Should I sow my herb seeds in pots, plugs or trays?

By Ben Heron

Unless you are sowing your seeds directly into a bed, you will need to choose whether to sow your seeds into pots, plug trays or open trays (also known as flats). Each option has its pros and cons and the best solution for you will depend on a number of things, including how much space you have, how often you’re able to provide water, or simply what you already have to hand.

At Earthsong Seeds we tend to use open trays more than plug trays. There are two main reasons for this; the first is that open trays are far less prone to drying out than individual plugs. This is particularly important to bear in mind with species that take a long time to germinate, or continue germinating over a long period (by mid-May the sun can dry a tray out in no time, which can be a problem if you go away for the weekend, for example).

The second reason to use open trays is that the germination rate of some species can be unpredictable and sowing them in open trays at a higher density can be a more efficient use of space.

For some species it makes more sense to sow in plugs, especially if they are reliable germinators and you are a reliable provider of water. The main advantage is that you can plant them straight out (or into a pot) without the delicate and time-consuming job of pricking out small seedlings, and without exposing the roots in the process. And for erratic germinators (such as catnip or lavender), one advantage is that a seedling can be popped out without disturbing the yet-to-germinate seeds around it.

And then there are big seeds, such as blessed thistle and burdock, which we advise sowing a single seed – or two – directly into a larger pot. This gives the seedling plenty of time to grow into its space without hitting the bottom of the tray or plug. If you have plenty of space and lots of pots, this is also a good option for smaller seeds as it saves time potting up later on.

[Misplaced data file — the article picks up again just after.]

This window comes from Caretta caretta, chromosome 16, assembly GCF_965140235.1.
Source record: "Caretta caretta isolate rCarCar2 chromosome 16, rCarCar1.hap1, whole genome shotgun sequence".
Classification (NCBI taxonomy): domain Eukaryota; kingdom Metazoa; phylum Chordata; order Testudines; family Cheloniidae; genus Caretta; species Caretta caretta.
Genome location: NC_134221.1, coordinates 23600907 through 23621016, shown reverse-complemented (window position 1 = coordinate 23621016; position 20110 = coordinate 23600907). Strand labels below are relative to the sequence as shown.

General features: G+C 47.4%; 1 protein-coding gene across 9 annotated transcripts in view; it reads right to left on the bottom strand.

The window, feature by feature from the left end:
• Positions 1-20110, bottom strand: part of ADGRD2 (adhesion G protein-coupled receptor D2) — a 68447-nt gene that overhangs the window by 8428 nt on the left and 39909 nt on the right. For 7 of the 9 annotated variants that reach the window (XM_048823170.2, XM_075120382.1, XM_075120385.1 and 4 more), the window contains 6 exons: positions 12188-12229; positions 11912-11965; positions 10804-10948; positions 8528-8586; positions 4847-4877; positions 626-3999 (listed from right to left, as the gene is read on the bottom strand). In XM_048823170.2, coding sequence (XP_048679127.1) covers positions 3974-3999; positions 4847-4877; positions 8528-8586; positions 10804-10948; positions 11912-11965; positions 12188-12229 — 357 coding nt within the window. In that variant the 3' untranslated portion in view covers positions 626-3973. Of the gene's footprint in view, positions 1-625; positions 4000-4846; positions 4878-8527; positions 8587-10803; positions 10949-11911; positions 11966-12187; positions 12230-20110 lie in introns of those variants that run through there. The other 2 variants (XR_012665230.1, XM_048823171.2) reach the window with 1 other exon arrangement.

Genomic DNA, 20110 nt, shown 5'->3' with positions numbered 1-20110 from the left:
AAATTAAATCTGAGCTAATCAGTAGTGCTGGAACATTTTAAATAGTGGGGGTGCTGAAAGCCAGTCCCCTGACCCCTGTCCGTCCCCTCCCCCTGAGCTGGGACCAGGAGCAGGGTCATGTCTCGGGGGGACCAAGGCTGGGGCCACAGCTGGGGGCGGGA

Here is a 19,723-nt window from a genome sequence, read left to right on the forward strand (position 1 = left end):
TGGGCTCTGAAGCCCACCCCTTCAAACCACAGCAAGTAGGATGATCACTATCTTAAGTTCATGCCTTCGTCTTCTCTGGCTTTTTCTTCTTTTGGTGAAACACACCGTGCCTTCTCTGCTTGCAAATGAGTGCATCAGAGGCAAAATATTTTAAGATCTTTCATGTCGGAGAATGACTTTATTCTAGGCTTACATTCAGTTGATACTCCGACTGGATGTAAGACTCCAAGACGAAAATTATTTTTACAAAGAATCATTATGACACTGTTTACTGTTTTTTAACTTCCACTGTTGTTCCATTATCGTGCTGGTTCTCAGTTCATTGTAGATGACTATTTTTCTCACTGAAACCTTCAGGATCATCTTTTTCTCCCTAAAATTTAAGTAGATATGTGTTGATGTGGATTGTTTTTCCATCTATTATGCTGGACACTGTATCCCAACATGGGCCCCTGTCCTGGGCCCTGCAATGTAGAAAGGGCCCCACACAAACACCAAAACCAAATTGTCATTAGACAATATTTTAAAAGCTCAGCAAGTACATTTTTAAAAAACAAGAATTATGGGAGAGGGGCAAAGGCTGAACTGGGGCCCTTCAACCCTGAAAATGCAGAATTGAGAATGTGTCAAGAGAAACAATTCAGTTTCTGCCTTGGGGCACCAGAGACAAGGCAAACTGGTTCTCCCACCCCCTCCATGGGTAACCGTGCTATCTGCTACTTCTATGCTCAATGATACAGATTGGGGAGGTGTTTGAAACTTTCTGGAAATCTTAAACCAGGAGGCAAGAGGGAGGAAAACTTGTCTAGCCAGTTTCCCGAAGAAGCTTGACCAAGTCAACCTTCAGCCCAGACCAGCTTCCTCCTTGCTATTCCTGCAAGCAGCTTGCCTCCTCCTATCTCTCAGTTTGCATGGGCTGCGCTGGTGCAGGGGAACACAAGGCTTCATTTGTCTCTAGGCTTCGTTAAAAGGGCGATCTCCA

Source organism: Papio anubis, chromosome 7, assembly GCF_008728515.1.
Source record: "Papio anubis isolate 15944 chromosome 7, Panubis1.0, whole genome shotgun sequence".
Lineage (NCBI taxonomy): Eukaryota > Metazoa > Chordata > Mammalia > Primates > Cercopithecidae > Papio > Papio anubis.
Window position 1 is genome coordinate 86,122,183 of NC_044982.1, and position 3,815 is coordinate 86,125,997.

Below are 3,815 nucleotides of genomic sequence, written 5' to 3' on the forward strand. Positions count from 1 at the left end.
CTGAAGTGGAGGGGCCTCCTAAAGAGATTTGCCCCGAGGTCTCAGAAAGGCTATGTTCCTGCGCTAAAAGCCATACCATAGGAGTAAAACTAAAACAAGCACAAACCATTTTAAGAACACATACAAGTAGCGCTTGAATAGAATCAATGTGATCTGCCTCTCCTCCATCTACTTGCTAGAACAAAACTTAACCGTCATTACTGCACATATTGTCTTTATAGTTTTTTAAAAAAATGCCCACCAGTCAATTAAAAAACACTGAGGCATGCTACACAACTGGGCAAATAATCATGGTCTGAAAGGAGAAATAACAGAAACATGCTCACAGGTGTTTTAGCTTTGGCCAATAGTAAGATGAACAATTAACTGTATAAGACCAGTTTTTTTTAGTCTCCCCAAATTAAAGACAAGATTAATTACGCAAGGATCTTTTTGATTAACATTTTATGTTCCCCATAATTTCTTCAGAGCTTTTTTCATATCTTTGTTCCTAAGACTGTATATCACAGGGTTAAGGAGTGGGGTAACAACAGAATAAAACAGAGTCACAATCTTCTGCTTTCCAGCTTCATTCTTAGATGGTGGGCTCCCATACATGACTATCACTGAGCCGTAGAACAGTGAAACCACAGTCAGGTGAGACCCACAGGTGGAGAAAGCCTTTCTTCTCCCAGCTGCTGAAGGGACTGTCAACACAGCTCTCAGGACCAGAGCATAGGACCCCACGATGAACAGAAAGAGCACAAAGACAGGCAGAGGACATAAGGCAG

It is good to be aware of which species grow tap roots (a large, central, and dominant root from which other roots sprout laterally) and to make sure that a tap root is not allowed to hit the bottom of its container. Species with tap-roots, such as Echinacea angustifolia, should be moved into deeper containers – or planted out – as soon as possible. For tap-rooted plants we sometimes use deep plug trays to allow them more time to grow before planting out.

In terms of what compost to sow into, we always recommend using a commercial seed compost, mainly because it will be free of weed seeds. You can of course use your own compost, but if there are weed seeds lurking, you may find that they overtake and overwhelm your slow-growing herbs.

Finally, one more thing to consider is whether or not your seeds are at risk of being eaten by mice or other small creatures. We used to sow a lot of our seeds in beds in the greenhouse, but found that too many were getting eaten. So we now prefer to sow in trays on raised benches which are harder for the small creatures to access.

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